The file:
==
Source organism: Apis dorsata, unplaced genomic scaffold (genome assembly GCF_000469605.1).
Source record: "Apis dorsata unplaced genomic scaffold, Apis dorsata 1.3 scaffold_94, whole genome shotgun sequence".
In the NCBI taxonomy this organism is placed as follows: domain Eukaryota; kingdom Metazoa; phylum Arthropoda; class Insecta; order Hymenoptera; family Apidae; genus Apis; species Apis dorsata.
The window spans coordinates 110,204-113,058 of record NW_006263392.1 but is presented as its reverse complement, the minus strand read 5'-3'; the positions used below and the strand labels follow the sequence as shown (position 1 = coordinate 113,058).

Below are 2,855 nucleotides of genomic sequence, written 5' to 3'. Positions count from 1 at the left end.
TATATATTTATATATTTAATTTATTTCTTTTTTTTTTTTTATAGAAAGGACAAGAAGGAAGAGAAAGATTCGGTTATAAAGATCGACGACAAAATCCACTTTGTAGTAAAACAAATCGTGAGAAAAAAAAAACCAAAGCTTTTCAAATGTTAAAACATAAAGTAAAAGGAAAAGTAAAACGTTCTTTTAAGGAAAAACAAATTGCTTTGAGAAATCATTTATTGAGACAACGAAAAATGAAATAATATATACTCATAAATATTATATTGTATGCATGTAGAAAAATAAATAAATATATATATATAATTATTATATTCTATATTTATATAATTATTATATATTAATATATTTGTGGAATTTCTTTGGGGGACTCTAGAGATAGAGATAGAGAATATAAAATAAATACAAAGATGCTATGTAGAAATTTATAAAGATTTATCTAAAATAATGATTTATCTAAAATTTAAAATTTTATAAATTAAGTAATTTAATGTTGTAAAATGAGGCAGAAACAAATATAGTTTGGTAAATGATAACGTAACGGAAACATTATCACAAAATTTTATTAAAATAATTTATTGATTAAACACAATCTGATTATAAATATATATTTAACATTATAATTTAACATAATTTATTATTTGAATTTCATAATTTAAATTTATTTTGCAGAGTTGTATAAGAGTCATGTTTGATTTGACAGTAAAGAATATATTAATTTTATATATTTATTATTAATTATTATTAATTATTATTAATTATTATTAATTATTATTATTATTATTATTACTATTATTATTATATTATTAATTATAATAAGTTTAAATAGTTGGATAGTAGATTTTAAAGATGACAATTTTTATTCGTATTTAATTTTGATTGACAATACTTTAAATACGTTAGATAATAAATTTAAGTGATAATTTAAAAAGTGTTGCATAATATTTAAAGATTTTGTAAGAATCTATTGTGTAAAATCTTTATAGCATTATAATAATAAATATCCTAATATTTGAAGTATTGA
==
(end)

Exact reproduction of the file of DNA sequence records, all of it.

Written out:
Source organism: Apis dorsata, unplaced genomic scaffold (genome assembly GCF_000469605.1).
Source record: "Apis dorsata unplaced genomic scaffold, Apis dorsata 1.3 scaffold_94, whole genome shotgun sequence".
In the NCBI taxonomy this organism is placed as follows: domain Eukaryota; kingdom Metazoa; phylum Arthropoda; class Insecta; order Hymenoptera; family Apidae; genus Apis; species Apis dorsata.
The window spans coordinates 110,204-113,058 of record NW_006263392.1 but is presented as its reverse complement, the minus strand read 5'-3'; the positions used below and the strand labels follow the sequence as shown (position 1 = coordinate 113,058).

Below are 2,855 nucleotides of genomic sequence, written 5' to 3'. Positions count from 1 at the left end.
TATATATTTATATATTTAATTTATTTCTTTTTTTTTTTTTATAGAAAGGACAAGAAGGAAGAGAAAGATTCGGTTATAAAGATCGACGACAAAATCCACTTTGTAGTAAAACAAATCGTGAGAAAAAAAAAACCAAAGCTTTTCAAATGTTAAAACATAAAGTAAAAGGAAAAGTAAAACGTTCTTTTAAGGAAAAACAAATTGCTTTGAGAAATCATTTATTGAGACAACGAAAAATGAAATAATATATACTCATAAATATTATATTGTATGCATGTAGAAAAATAAATAAATATATATATATAATTATTATATTCTATATTTATATAATTATTATATATTAATATATTTGTGGAATTTCTTTGGGGGACTCTAGAGATAGAGATAGAGAATATAAAATAAATACAAAGATGCTATGTAGAAATTTATAAAGATTTATCTAAAATAATGATTTATCTAAAATTTAAAATTTTATAAATTAAGTAATTTAATGTTGTAAAATGAGGCAGAAACAAATATAGTTTGGTAAATGATAACGTAACGGAAACATTATCACAAAATTTTATTAAAATAATTTATTGATTAAACACAATCTGATTATAAATATATATTTAACATTATAATTTAACATAATTTATTATTTGAATTTCATAATTTAAATTTATTTTGCAGAGTTGTATAAGAGTCATGTTTGATTTGACAGTAAAGAATATATTAATTTTATATATTTATTATTAATTATTATTAATTATTATTAATTATTATTAATTATTATTATTATTATTATTACTATTATTATTATATTATTAATTATAATAAGTTTAAATAGTTGGATAGTAGATTTTAAAGATGACAATTTTTATTCGTATTTAATTTTGATTGACAATACTTTAAATACGTTAGATAATAAATTTAAGTGATAATTTAAAAAGTGTTGCATAATATTTAAAGATTTTGTAAGAATCTATTGTGTAAAATCTTTATAGCATTATAATAATAAATATCCTAATATTTGAAGTATTGA